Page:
Katrina aid may tempt swindlers

GULFPORT, Miss. – Hurricane Katrina battered Raquel Romero’s home, but she figures the house took a worse beating from the contractor she hired to repair the damage.

The contractor tore off her damaged roof and left her Long Beach home exposed to the elements for several days. Rainwater caked her kitchen and laundry room in sludge and destroyed belongings that survived Katrina.

The contractor built Romero a new roof, but Romero says it was so poorly done she had to hire someone else to replace it. And the first contractor refused to refund any of the $20,000 she paid him.

“The contractor caused more damage than the storm did,” she says.

Finding an honest, readily available contractor is a challenge these days on the Gulf Coast, where last year’s epic storm demolished tens of thousands of homes. With most reputable contractors booked for months, con artists are filling the void and preying on desperate homeowners, law enforcement officials say.

To date, home-repair rip-offs have accounted for only a modest share of the hundreds of millions of dollars in fraud that followed in Katrina’s wake. But authorities expect the problem to grow worse as billions in federal grant money starts to flow to homeowners in Mississippi and Louisiana.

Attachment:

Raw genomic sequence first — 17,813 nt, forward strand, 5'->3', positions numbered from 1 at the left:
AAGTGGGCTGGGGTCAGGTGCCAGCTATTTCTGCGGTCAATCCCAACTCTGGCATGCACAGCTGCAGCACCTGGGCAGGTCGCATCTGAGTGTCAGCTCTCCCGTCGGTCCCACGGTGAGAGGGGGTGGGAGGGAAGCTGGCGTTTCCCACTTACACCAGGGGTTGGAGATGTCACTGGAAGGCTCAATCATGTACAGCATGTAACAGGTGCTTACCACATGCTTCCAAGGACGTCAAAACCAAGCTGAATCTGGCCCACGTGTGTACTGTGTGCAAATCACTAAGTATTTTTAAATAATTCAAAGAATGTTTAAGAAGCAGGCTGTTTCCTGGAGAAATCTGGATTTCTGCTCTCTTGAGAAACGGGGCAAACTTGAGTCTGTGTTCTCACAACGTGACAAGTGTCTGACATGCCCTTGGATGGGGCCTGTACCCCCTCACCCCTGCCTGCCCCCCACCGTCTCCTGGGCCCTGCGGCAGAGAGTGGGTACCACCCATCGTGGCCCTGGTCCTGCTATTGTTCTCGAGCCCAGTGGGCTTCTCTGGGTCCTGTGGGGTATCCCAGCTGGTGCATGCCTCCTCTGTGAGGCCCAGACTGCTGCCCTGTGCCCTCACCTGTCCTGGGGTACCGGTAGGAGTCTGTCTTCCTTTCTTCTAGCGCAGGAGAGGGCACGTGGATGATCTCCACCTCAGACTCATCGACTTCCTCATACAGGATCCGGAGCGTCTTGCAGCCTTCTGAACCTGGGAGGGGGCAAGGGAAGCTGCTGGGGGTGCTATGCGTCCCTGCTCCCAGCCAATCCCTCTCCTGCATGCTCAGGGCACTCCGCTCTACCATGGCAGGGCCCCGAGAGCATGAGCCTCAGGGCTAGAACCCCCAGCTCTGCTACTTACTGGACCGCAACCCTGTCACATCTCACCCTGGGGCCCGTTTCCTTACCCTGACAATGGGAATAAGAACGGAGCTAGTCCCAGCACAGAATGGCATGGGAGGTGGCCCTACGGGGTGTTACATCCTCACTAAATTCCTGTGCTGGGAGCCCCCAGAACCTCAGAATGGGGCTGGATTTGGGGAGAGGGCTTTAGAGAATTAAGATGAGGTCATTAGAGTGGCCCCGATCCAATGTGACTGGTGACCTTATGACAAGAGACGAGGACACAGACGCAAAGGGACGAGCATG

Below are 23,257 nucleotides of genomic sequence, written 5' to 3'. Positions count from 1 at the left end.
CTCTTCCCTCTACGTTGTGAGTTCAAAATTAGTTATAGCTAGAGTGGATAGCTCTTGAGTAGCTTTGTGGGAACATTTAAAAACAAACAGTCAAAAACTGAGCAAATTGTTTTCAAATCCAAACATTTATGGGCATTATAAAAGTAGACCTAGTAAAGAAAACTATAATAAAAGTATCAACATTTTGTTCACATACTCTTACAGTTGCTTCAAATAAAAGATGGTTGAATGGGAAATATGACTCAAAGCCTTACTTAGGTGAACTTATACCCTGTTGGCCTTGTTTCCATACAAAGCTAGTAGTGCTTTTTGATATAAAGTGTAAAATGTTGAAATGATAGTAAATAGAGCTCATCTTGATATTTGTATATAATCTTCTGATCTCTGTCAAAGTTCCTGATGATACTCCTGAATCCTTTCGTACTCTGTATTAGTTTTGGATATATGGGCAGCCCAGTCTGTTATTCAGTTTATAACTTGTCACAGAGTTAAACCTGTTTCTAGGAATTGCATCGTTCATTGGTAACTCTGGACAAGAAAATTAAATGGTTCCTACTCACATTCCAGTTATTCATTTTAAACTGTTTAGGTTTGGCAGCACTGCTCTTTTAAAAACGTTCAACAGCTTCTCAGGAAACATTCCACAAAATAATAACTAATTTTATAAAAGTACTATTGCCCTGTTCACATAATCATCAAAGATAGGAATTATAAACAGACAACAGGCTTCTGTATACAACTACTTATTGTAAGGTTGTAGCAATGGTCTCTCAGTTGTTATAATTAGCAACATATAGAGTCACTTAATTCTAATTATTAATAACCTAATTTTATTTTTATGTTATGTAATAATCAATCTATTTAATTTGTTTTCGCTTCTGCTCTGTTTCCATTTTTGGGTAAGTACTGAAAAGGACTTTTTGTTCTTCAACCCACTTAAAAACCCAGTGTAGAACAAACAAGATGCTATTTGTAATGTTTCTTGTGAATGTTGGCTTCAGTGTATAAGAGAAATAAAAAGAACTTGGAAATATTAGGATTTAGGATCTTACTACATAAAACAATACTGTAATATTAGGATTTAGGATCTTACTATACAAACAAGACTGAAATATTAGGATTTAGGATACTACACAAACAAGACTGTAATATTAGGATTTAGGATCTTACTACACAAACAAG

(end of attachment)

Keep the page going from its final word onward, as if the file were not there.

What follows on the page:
Hunting unscrupulous contractors is Ron Werby’s job. He went to work in July as an investigator for the sheriff’s department in Mississippi’s Harrison County, weeks after retiring from the FBI’s joint terrorism task force.

“These are terrorists, too,” Werby said of scammers posing as legitimate contractors. “They’re terrorizing old people. A lot of them are vulnerable people who are desperate and will take anybody to do the work.”

One of the first cases Werby investigated was Romero’s. She filed a complaint against the contractor, and a judge later issued an arrest warrant charging him with home-repair fraud. The contractor is one of dozens charged with defrauding homeowners since Katrina struck Aug. 29, 2005.

Some contractors are brazen con artists; others are well-intentioned business owners who promise more than they can deliver, Werby said. “They might have been able to do small jobs,” he said, “but then they come down here and get greedy and get in over their heads.”

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